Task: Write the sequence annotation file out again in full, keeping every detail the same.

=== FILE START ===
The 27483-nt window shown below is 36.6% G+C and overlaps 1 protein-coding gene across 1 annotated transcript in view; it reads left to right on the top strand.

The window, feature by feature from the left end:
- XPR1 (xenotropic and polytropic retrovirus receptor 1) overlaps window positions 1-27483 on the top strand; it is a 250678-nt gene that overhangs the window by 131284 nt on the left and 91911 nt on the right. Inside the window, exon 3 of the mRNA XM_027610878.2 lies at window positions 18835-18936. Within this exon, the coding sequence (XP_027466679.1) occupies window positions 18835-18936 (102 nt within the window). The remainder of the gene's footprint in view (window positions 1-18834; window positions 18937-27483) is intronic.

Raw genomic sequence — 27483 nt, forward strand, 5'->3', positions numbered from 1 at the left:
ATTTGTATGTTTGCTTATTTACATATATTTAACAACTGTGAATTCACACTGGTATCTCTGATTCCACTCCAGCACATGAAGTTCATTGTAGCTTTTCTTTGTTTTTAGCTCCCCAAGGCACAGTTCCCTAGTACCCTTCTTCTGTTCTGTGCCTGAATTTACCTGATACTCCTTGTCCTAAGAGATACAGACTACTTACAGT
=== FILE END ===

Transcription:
The 27483-nt window shown below is 36.6% G+C and overlaps 1 protein-coding gene across 1 annotated transcript in view; it reads left to right on the top strand.

The window, feature by feature from the left end:
- XPR1 (xenotropic and polytropic retrovirus receptor 1) overlaps window positions 1-27483 on the top strand; it is a 250678-nt gene that overhangs the window by 131284 nt on the left and 91911 nt on the right. Inside the window, exon 3 of the mRNA XM_027610878.2 lies at window positions 18835-18936. Within this exon, the coding sequence (XP_027466679.1) occupies window positions 18835-18936 (102 nt within the window). The remainder of the gene's footprint in view (window positions 1-18834; window positions 18937-27483) is intronic.

Raw genomic sequence — 27483 nt, forward strand, 5'->3', positions numbered from 1 at the left:
ATTTGTATGTTTGCTTATTTACATATATTTAACAACTGTGAATTCACACTGGTATCTCTGATTCCACTCCAGCACATGAAGTTCATTGTAGCTTTTCTTTGTTTTTAGCTCCCCAAGGCACAGTTCCCTAGTACCCTTCTTCTGTTCTGTGCCTGAATTTACCTGATACTCCTTGTCCTAAGAGATACAGACTACTTACAGT